Here's the drill at my folks' place in Virginia: I go to a plant nursery with them and, on a whim, we pick up a few perennials that I want to watch grow in order to decide if I like them. I plant them and presume them deceased when, after a year, they have done nothing. Inevitably, a few years later, they rise from the dead and baffle my parents, who wonder 'Where did this come from?' They take a picture, email it to me and I feel a little surge of relief to know that I didn't kill the damn thing.
This happened recently with Lycoris squamigera, and today I received these photos of Aconitum.
Aconitum has some of the coolest common names, ever: monkshood, woman's bane, wolfsbane, devil's helmet and leopard's bane. Apparently this plant is the ruin to a fair amount of forbidding creatures.
This is primarily due to the many toxicological (or therapeutic, depending on how you look at it) uses its various species possess. In some cases, they provide the poison for arrows; in other cases it has been used as an anodyne (painkiller that functions by creating numbness).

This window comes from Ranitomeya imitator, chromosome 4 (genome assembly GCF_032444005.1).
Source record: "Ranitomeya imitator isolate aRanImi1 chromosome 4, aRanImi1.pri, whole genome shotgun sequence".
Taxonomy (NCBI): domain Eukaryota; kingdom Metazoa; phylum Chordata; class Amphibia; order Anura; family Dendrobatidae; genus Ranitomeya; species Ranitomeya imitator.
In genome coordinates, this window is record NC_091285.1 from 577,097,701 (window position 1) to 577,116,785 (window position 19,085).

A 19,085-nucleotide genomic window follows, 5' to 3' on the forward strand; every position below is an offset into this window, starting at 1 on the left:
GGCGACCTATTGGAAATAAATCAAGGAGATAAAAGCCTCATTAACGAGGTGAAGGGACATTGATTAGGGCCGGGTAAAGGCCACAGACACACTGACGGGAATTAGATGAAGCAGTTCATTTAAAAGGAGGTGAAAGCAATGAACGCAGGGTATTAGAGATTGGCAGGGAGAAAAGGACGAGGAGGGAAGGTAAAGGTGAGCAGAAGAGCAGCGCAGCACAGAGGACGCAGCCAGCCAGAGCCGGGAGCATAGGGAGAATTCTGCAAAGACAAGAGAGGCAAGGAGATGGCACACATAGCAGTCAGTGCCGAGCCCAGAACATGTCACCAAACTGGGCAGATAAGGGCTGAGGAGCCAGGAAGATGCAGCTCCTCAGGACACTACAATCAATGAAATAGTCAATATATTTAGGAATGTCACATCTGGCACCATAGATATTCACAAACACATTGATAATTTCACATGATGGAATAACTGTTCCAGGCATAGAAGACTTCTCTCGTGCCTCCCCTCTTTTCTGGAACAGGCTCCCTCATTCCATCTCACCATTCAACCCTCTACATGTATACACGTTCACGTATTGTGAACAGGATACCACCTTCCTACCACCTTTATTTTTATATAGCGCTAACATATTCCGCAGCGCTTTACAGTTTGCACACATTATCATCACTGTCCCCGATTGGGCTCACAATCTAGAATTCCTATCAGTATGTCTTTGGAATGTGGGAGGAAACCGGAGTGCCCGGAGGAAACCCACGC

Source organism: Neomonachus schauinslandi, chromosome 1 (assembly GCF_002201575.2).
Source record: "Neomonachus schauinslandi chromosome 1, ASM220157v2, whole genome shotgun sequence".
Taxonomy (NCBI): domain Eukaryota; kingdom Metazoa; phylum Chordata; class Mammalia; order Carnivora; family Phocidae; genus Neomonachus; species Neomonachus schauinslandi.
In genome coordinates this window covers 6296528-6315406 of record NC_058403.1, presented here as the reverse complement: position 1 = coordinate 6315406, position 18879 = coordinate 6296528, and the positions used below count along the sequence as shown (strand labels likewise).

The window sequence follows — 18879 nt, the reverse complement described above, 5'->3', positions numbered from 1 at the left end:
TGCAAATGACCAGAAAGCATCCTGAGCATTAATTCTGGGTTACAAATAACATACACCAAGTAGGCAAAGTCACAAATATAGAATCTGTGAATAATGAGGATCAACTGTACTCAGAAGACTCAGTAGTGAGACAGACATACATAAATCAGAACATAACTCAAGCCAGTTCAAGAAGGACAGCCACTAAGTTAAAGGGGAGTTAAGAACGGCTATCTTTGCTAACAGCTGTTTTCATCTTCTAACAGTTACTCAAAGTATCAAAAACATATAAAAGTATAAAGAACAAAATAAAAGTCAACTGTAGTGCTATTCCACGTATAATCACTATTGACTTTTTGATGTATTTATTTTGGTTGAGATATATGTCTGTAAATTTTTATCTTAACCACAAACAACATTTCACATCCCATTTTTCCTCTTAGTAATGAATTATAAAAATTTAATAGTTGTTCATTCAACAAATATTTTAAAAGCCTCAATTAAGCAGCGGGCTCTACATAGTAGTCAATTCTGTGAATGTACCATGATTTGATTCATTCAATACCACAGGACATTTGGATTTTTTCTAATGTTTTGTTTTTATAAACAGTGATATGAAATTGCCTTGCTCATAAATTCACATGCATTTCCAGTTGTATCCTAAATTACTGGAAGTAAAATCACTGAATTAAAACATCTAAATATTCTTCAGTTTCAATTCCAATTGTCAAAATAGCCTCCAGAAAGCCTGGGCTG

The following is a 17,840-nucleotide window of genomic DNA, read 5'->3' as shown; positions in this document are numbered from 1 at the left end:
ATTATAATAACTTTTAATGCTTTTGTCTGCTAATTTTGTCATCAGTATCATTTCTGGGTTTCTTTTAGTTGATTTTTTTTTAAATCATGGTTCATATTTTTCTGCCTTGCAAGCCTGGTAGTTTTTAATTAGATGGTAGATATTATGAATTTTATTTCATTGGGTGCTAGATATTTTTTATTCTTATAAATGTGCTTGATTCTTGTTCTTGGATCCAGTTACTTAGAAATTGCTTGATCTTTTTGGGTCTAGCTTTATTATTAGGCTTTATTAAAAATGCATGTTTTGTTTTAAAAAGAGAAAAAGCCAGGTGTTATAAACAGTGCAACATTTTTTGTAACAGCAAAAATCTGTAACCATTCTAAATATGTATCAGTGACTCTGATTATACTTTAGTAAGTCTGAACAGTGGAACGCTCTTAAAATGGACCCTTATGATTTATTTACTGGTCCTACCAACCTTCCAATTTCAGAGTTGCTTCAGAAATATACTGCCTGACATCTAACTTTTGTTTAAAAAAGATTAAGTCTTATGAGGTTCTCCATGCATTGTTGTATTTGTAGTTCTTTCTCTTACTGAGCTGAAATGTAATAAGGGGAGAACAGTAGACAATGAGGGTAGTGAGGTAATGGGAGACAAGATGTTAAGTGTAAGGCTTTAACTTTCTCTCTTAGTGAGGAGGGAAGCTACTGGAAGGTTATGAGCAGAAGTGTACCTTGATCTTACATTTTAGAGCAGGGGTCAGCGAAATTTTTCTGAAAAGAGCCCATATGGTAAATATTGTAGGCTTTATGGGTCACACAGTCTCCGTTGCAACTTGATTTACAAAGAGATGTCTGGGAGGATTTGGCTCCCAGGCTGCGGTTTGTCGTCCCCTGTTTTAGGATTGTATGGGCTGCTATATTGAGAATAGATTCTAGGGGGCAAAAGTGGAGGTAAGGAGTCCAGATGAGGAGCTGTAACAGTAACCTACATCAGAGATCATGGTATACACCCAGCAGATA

For most of these species, the plant is benign in only the tiniest of doses and is cultivated with great care. A bit too much can result in fatal consequences. A few famous literary characters have died from Aconitum poisoning, including Leopold Bloom's father in James Joyce's Ulysses. Medea tried to use it for her murderous plot and, more recently, Harry Potter has been quizzed on the proper use of wolfsbane at Hogwart's.
It's pretty easy to understand why the common names monkshood and devil's helmet are applied to Aconitum -- the flowers are shaped like a hood or helmet. The other common names most likely relate to the pharmaceutical reputation this plant has accrued over the ages and across cultures.
The scientific name also relates to the plant's toxic qualities: Aconitum is derivative from the Greek word for dart and can be loosely translated as unconquerable poison.